Shundrawn Thomas is the founder and managing partner of The Copia Group, a diverse-owned investment adviser that provides debt and equity capital solutions to privately held, lower-middle-market companies. 

Formerly President and Chief Executive of Northern Trust Asset Management, Thomas has 27 years of high-impact leadership experience. At Northern Trust, he served as a member of the executive management group and collaborated with the CEO, board, and executive team to develop and refine corporate strategy, business strategy, and governance. 

Russ Alan Prince: Why did you decide to leave your position as president of a then $1.3 trillion asset management business and a named executive officer of a public company to launch a private investment firm?

Shundrawn Thomas: I was fortunate to have had an incredible 18-year run at Northern Trust, which culminated in my leading the asset management business for five years. I loved what I was doing and was highly proficient at it, but as I began thinking about the next leg of my vocational journey, I started to ask myself: What is the lasting impact I want to have from a career standpoint?

Whenever I give someone career advice, I tell them: “If you’re making a transition, always run to something, not from something.” So, when I describe why I left the corporate world to start a private investment firm, it comes down to one word: Purpose. I wanted to live my purpose. I’ve always thought about my career as the intersection of my passions, and three key areas soon emerged: 

  • Utilizing my expertise and relationships to help build great businesses
  • My belief that business has the power to drive societal benefits—companies are there to create value for all stakeholders, including communities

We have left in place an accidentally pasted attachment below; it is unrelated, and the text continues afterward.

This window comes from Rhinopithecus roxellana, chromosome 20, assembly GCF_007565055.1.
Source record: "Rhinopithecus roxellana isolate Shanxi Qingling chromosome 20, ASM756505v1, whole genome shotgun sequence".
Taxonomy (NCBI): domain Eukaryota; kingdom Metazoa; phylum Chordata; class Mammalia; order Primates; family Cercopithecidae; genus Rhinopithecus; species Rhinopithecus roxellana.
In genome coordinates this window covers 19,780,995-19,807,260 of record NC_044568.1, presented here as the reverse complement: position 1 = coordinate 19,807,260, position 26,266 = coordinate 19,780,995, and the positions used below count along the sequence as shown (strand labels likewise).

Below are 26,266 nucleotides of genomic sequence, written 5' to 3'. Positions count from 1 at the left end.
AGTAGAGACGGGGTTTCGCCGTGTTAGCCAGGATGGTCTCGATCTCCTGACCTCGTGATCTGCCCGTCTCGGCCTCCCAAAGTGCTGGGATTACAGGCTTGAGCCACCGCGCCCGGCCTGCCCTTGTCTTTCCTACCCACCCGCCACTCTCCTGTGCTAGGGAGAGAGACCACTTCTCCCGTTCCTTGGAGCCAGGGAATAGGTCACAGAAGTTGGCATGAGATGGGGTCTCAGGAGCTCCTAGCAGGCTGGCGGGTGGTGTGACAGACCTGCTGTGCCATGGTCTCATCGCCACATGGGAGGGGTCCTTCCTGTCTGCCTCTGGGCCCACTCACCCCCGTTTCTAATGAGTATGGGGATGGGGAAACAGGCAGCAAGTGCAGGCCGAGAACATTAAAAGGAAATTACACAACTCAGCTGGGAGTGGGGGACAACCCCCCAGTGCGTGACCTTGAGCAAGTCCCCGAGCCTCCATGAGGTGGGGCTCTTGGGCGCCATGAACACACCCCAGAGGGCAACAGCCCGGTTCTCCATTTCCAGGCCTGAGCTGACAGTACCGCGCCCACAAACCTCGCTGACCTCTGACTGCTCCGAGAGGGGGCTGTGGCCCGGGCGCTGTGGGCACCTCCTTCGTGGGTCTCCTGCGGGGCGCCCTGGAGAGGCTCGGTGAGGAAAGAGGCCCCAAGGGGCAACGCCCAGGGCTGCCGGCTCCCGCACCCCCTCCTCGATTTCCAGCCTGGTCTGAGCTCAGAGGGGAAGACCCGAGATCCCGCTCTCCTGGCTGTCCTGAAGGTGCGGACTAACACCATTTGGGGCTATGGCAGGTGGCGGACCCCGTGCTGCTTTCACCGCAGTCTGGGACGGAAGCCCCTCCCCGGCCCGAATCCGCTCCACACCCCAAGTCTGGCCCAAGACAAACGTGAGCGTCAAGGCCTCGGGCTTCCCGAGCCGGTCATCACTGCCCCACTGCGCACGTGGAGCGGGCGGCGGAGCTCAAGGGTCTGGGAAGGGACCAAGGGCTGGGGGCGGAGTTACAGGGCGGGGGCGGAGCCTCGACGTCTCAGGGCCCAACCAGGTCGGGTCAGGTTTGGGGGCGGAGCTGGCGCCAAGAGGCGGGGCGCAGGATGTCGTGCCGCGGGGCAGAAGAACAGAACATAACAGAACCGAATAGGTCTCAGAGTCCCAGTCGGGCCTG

• The pursuit of advancing diversity, equity, and inclusion, which, for me, includes access to opportunities and capital

All three of these elements converge in the firm’s name, The Copia Group, which is the root of the word cornucopia, meaning abundance or plenty. While there is an abundance of untapped opportunities in the private markets, there isn’t yet equal access to opportunities and resources. We want to create the broadest amount of inclusion possible, with an emphasis on investing in companies that are owned by women and diverse leaders because we believe that it creates the greatest long-term value for investors, portfolio companies, and the communities we serve.

Prince: The Copia Group provides credit and other financial solutions that limit the dilution of existing equity owners. Why is this valuable and important to all business operators, but especially in the impact space where you are focused?

Thomas: As private investors, we make debt and/or equity investments. But I believe there should be value add by providing tailored solutions that help a company best achieve its goals, and structure those investments to manage risk appropriately on behalf of the investors.

One of the things we talk about is the need for “partnership capital.” We call it that because there are times when business owners may be in a growth stage of their life cycle. They’re successfully executing their strategy, but they need capital—both financial and social—to accelerate growth.